• The British government, however, in the interests of the continental powers, urged an immediate advance, so on the night of the 9th of November 1813 he brought up his right from the Pyrenean passes to the northward of Maya and towards the Nivelle.

  • Many peaks of the ranges in this section have an altitude of 11,000 to 13,000 ft., and the elevation of the passes leading over the ranges varies between 7000 and io,000 ft.

  • But when the story passes to Ireland Muirchu's narrative becomes full of the mythical element.

  • of all these experiments may be summed up in the statement that the amount of chemical action is proportional to the quantity of electricity which passes through the cell.

  • We may sum up the chief results of Faraday's work in the statements known as Faraday's laws: The mass of substance liberated from an electrolyte by the passage of a current is proportional (I) to the total quantity of electricity which passes through the electrolyte, and (2) to the chemical equivalent weight of the substance liberated.

  • Interchanges must be supposed to go on whether a current passes or not, the function of the electric forces in electrolysis being merely to determine in what direction the parts of the molecules shall work their way through the liquid and to effect actual separation of these parts (or their secondary products) at the electrodes.

  • Hittorf and many other observers have made experiments to determine the unequal dilution of a solution round the two electrodes when a current passes.

  • When a current passes from an electrolyte to a metal, the electron must be detached from the atom it was accompanying and chemical action be manifested at the electrode.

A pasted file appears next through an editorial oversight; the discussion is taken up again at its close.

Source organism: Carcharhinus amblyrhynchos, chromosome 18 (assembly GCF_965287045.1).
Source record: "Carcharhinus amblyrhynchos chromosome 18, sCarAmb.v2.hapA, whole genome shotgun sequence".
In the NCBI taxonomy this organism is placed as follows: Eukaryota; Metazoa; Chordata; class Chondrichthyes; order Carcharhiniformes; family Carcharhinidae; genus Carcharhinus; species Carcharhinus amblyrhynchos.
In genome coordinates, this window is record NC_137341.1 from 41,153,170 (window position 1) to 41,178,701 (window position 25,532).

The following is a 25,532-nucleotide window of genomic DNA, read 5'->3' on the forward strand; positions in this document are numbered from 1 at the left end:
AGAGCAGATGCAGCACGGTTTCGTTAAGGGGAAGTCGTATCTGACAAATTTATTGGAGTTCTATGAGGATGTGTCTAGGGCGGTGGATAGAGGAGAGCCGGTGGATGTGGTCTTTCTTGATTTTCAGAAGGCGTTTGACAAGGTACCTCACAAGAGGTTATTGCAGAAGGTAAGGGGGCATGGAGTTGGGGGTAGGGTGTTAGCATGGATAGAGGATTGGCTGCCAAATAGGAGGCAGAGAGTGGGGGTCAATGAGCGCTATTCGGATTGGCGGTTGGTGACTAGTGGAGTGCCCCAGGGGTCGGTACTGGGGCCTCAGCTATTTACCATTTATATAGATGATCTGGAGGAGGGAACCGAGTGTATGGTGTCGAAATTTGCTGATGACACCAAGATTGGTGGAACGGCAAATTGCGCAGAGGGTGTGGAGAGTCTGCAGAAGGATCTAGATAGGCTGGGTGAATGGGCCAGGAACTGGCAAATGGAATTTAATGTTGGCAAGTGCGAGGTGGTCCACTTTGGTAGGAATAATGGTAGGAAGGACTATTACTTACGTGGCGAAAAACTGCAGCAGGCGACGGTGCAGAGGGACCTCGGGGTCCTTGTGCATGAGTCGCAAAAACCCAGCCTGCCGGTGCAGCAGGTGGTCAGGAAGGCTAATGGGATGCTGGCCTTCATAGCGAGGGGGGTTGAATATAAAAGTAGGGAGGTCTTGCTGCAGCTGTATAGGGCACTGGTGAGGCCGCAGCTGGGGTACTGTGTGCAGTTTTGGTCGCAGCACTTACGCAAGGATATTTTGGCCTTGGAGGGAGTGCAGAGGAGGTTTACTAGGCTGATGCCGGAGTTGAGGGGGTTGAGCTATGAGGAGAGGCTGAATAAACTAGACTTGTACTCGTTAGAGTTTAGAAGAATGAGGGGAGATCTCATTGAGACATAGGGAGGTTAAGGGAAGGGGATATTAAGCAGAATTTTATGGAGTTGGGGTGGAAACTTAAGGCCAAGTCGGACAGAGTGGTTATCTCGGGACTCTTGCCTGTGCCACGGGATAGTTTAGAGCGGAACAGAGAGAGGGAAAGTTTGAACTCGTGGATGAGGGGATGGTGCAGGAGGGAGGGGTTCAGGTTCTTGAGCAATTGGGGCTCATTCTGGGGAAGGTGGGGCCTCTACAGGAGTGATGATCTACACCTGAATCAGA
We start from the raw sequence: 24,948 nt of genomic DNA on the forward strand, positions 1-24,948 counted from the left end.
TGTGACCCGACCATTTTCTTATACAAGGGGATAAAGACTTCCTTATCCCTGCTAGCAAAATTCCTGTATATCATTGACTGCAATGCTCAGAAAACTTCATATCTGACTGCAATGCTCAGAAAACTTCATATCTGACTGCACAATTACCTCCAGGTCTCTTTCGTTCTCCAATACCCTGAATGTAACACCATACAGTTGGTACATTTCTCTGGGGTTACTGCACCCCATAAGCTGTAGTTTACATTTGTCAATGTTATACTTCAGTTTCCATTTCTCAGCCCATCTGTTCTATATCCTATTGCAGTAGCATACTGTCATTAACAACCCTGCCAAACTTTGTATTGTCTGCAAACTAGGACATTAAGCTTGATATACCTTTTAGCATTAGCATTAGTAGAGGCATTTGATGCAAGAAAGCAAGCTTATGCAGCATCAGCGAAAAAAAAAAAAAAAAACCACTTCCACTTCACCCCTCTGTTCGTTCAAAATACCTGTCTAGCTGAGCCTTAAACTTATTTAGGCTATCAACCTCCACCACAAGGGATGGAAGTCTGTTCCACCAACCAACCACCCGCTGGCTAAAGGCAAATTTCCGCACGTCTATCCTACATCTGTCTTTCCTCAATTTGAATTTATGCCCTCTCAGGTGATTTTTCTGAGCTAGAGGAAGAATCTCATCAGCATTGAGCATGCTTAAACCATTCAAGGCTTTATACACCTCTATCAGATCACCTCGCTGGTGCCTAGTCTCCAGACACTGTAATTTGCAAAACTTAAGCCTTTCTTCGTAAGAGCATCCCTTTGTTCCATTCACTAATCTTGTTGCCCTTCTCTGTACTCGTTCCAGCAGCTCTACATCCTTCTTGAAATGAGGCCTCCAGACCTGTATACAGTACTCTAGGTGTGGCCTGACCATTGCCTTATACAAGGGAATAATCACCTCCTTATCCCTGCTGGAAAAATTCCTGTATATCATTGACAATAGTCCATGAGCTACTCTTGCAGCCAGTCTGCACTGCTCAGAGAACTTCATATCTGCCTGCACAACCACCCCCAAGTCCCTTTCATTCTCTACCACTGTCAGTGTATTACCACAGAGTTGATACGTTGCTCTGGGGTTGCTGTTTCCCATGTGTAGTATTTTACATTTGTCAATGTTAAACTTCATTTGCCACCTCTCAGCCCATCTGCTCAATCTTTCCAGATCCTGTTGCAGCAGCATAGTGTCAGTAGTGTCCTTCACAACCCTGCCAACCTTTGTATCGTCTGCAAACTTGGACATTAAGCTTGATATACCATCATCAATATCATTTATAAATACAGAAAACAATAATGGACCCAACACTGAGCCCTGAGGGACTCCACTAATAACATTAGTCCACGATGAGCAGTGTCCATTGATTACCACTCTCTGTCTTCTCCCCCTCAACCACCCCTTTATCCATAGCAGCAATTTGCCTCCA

• The bulk of the foreign trade of Servia passes through Belgrade, but the industrial output of the city itself is not large, owing to the scarcity both of labour and capital.

  • QUERN, the primitive form of hand-mill for grinding corn, consisting of two flat circular stones; the lower stone, often shaped with a rim; has a wooden or metal pin in the centre which passes through a hole in the upper stone; the worker pours the grain through the hole with one hand, revolving the upper stone with the other by means of a peg fixed to one side.

  • The globules in the latex are liquid, and the phenomenon of coagulation would seem to consist in the passage of this liquid into solid caoutchouc through the kind of change known as polymerization or condensation, in which a liquid passes into solid without alteration of composition or by condensation with the elimination of the elements of water.

  • At present the caoutchouc present in crude rubber is usually estimated indirectly, and it is possible that what generally passes as caoutchouc may be in some instances a mixture of similar chemical substances, which if separated would be found to differ in those physical properties on which the technical value of rubber depends.

  • When this volatile liquid hydrocarbon (isoprene) is allowed ro stand for some time in a closed bottle, it gradually passes into a substance having the principal properties of natural caoutchouc. The same change of isoprene into caoutchouc may also be effected by the action of certain chemical agents.

  • The exact manner in which isoprene passes into caoutchouc is also not understood.

  • The summer isotherm of 68° F., which in Europe passes through Cracow and Kaluga, traverses Omsk, Krasnoyarsk and Irkutsk, whence it turns north to Yakutsk, and then south again to Vladivostok.

  • Quite contrary is the course of the January isotherms. That of 14° F., which passes in Europe through Uleaborg in Finland only touches the southern part of West Siberia in the Altai Mountains.

  • That of - 4° F., which crosses Novaya Zemlya in Europe, passes through Tobolsk, Tomsk, Krasnoyarsk and Irkutsk, and touches 45° N.

  • The isotherm of - 22° F., which touches the north point of Novaya Zemlya, passes in Siberia through Turukhansk (at the confluence of the Lena and the Lower Tunguzka) and descends as low as 55° N.

  • Through the foramen passes a peduncle, by which the animal is in many species attached to submarine objects during at least a portion of its existence.

  • The stomach then passes into an intestine, which in the Testicardines (Articulata) is short, finger-shaped and closed, and in the Ecardines (Inarticulata) is longer, turned back upon its first course, and ends in an anus.